Bunsen Burner Doodle Honors Inventor’s 200th Birthday

Anyone who has walked in to a high school science classroom across the globe remembers the first time they saw a Bunsen burner – one of the first awestruck moments of our youth – the stuff of every mad scientist movie we had watched as kids was there sitting at our desks. In recognition of Robert Bunsen’s 200th birthday, Google has honored the inventor with a Doodle – March 31st – and is showing on the Google homepage for countries where it is already that day.

bunsen doodle.JPG

The Doodle shows the burner and the gas analysis that Bunsen gave to the scientific community. Google shows how much they appreciate the contributions by not forcing the image to obviously spell out the company name as most doodle normally do. The burner is part of the first G and the coffee pot like apparatus appears to be a nod to the gas analyzer.

Robert Wilhelm Eberhard Bunsen (30 March 1811 – 16 August 1899)[1] was a German chemist. He investigated emission spectra of heated elements, and with Gustav Kirchhoff discovered caesium (in 1860) and rubidium (in 1861). Bunsen developed several gas-analytical methods, was a pioneer in photochemistry, and did early work in the field of organoarsenic chemistry. With his laboratory assistant, Peter Desaga, he developed the Bunsen burner, an improvement on the laboratory burners then in use. The Bunsen-Kirchhoff Award for spectroscopy is named after Bunsen and Kirchhoff. The Robert Wilhelm Bunsen Medal is assigned every year by the European Geosciences Union (www.egu.eu) to scientists who provided significant advance in the fields of Geochemistry, Mineralogy, Petrology, and Volcanology,” as Wikipedia notes.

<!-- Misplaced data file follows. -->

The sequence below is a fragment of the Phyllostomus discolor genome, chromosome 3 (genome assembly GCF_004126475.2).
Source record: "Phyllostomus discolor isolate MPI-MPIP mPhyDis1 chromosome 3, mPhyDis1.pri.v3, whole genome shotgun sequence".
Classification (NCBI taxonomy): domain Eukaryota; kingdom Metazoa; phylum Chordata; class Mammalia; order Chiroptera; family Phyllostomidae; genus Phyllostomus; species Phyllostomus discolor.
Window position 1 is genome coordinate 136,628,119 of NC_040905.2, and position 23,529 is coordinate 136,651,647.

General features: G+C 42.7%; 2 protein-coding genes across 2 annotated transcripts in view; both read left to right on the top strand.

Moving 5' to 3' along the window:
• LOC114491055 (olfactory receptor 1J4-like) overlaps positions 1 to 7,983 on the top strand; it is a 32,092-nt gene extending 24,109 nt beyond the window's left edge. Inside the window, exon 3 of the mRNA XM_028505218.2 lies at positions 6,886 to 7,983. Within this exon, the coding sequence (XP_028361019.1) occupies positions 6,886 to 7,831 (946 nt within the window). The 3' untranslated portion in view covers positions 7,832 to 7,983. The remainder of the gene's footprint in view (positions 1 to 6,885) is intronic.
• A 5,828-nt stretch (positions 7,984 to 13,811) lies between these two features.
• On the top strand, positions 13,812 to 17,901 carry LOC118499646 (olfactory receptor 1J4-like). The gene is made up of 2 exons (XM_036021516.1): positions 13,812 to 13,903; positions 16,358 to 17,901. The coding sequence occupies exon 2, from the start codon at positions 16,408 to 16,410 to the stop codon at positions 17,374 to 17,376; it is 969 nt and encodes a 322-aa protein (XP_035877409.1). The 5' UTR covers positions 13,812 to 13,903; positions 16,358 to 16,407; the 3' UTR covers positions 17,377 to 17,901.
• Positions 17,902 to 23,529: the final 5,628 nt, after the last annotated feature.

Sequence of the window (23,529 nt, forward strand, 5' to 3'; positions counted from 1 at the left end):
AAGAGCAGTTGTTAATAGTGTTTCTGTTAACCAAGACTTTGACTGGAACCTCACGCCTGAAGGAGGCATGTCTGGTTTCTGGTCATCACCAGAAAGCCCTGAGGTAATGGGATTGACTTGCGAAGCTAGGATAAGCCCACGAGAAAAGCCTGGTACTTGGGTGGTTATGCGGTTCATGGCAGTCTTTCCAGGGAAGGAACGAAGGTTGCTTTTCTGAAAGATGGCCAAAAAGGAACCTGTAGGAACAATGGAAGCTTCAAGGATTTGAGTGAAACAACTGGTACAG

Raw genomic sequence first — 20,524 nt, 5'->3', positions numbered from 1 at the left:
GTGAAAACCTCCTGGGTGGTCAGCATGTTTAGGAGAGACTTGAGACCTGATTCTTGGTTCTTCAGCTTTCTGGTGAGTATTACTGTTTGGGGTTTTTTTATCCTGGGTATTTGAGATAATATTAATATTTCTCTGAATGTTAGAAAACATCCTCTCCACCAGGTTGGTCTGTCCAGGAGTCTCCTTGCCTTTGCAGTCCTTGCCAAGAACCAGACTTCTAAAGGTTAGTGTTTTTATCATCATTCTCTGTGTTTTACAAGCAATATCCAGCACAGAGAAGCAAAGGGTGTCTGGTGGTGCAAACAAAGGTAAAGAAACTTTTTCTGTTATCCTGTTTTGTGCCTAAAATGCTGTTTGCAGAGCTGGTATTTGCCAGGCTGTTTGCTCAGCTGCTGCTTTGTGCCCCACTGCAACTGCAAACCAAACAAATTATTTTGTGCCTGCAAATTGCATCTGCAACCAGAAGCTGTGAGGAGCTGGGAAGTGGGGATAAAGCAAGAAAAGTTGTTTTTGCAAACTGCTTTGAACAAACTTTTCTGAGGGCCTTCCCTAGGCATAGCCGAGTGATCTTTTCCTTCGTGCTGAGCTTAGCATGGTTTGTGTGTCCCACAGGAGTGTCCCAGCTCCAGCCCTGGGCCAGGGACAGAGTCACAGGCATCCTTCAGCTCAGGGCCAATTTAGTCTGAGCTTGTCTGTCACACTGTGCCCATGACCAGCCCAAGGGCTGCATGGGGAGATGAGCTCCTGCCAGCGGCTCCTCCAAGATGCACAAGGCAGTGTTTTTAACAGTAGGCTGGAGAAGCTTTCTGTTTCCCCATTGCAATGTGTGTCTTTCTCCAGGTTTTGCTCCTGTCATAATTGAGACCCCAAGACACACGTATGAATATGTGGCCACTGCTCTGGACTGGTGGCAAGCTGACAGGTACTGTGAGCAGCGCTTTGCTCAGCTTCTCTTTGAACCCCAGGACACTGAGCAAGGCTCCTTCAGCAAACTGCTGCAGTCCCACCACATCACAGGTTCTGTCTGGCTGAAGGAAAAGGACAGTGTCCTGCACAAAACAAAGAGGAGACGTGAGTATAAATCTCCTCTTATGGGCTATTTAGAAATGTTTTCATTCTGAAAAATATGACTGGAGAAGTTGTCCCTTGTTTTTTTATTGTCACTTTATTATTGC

Bunsen’s name is one virtually every school child remembers and this honor no doubt brings a smile of recognition to all those using Google this March 31.

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